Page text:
Saint Sinner #1-7 by Elaine Lee, Max Douglas, Larry Brown and others, published by Marvel Comics.
This book is part of Marvel’s Razorline — basically super-hero concepts from Clive Barker expanded into a line of four continuing series. I approached this series with a bit of trepidation after having read far too many Barker-based comics while doing the Epic Comics blog. They were all pretty… awful? Yeah. Pretty awful.
(Oh, Here’s an explanation of what this blog series is.)
This series is from 1993, so the first issue has to have some sort of gimmick. This one has an embossed cardboard cover and metallic inks. It’s hard to say from the snap up there, but it’s really elaborate: It looks like they’ve used many different metallic inks, but that may be due to how it’s printed and patterned… It’s the most interesting use of metallic inks and embossing I can remember seeing from this era. (I mean, I haven’t seen that many — just the ones Epic Comics were doing for its Hard Hitters launches, and they basically looked like “they told us to use metallic inks somewhere, so I put a splotch down there. Done.”
Anyway, let’s read the first three pages…
Well, the first page said to listen to N.W.O. from the Ministry album, so I put the album on. I’m very suggestible.
So… the concept is basically that we have a protagonist that’s possessed by a demon, and among many other people he kills while possessed is the woman above, who turns out to be an angel. Who then possessed him, too. Which means that you have three personalities in one body. And he has super-powers (he can age/evolve/de-age things.)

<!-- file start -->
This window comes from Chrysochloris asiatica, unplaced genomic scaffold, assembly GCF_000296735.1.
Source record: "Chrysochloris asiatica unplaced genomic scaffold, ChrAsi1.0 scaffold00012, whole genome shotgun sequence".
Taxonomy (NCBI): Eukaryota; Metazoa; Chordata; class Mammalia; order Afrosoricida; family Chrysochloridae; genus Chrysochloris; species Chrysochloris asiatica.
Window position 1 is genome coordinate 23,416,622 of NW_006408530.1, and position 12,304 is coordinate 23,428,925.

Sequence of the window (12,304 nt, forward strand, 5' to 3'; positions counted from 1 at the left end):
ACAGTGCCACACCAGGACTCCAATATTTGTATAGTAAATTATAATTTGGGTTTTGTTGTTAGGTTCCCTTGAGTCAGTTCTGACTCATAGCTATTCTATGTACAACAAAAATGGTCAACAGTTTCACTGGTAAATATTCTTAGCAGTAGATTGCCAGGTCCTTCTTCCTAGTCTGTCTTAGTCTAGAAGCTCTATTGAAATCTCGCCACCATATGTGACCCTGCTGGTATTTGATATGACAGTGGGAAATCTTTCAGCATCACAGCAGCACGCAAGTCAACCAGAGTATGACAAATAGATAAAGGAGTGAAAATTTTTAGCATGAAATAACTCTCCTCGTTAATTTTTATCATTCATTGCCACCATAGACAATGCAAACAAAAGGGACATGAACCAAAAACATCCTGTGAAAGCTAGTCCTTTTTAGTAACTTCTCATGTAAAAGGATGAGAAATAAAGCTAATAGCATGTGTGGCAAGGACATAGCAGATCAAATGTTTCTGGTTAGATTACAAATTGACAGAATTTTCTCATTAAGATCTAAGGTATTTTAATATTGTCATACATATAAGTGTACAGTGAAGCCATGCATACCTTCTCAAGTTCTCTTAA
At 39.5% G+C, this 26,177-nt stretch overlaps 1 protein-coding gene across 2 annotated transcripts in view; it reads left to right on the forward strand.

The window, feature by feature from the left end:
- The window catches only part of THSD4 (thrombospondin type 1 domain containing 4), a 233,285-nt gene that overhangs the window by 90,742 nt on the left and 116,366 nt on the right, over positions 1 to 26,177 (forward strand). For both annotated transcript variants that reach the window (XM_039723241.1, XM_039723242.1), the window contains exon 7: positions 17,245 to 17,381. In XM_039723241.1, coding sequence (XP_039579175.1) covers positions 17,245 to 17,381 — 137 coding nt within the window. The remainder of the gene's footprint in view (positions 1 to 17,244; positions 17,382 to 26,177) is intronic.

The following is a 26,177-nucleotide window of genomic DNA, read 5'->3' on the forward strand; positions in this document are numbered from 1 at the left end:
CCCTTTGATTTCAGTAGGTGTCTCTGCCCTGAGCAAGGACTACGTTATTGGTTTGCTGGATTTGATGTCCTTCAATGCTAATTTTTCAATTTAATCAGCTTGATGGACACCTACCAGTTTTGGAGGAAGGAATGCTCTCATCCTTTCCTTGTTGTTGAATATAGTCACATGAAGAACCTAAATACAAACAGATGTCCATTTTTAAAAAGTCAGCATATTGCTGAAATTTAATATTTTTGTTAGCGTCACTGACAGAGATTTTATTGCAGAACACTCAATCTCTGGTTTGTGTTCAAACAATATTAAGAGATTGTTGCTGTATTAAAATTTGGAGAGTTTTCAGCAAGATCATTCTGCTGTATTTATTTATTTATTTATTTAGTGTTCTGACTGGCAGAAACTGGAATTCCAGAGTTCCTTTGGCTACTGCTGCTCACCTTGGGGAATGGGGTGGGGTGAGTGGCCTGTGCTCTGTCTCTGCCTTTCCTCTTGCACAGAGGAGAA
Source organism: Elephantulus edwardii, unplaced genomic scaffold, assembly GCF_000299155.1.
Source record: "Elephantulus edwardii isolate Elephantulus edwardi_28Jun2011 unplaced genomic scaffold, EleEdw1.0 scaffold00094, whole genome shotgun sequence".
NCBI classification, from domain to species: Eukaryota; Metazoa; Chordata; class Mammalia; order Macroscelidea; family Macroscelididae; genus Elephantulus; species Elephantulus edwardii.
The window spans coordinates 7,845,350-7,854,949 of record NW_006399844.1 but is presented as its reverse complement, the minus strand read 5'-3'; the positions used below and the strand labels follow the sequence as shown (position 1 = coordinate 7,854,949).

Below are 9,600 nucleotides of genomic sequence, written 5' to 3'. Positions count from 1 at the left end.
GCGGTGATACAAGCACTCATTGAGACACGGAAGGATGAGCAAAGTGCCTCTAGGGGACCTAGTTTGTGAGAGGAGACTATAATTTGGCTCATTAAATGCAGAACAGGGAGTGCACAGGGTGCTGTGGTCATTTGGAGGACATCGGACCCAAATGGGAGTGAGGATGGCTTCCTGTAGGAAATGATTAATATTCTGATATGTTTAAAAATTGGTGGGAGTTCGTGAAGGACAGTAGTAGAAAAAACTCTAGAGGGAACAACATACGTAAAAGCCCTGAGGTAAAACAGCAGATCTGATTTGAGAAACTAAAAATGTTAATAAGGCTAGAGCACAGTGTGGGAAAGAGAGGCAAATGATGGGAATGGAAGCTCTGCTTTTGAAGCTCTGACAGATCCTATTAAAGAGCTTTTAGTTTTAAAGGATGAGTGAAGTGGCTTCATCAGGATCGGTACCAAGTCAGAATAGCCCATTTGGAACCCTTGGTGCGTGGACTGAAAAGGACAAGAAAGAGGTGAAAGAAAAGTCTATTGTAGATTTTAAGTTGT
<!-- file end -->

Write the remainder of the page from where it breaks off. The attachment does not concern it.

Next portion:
That’s not really a bad concept, as supernatural super-hero concepts go?
So we get these different voices using different lettering (poor Janice Chiang) yapping at each other incessantly. There’s… a lot of dialogue. Trialogue? That’s a word now.
The book is just plain abstruse. Above you apparently have some inter-dimensional hi-jinx where… one of them dies? If you’re able to tell that from the artwork, you’re better at interpreting lines than I am.
OH DEER. We get a previous from one of the other Razorline books, Hyperkind. I’m glad I’m not reading that one — it looks like a migraine put down on paper.
With the second issue, the artwork becomes a bit more easy to read, at least.
And there’s interesting effects like that blurry guy. He’s blurry because he can go between er dimensions and stuff, you see.
Ah, I see: There’s a consulting editor, Michael Smith, involved with this line of comics. He’s overseeing this from the Clive Barker side, if I interpret this correctly…
The angel tries explaining things to the human on terms the human can understand: By giving a Three’s Company analogue.
And then a film noir thing.
At this point in the series, I’m kinda intrigued. There’s just so much going on, and while I’m pretty sure that none of it is actually going anywhere, I’m hoping that Lee will be doing something interesting here other than just adding more and more stuff. It’s a very dense read.
Oooh! An ad with artwork by Gary Baseman. Stylish.
The editor explains that the first issue shipped late… because of problems with the cover on the first issue, which was very complicated to make. So I guess I was right to be impressed.
Marvel would go bankrupt a couple of years after this, but before that happened, they reduced the staff significantly. I seem to remember somebody writing that they had 30 editors on staff, and they fired all but six.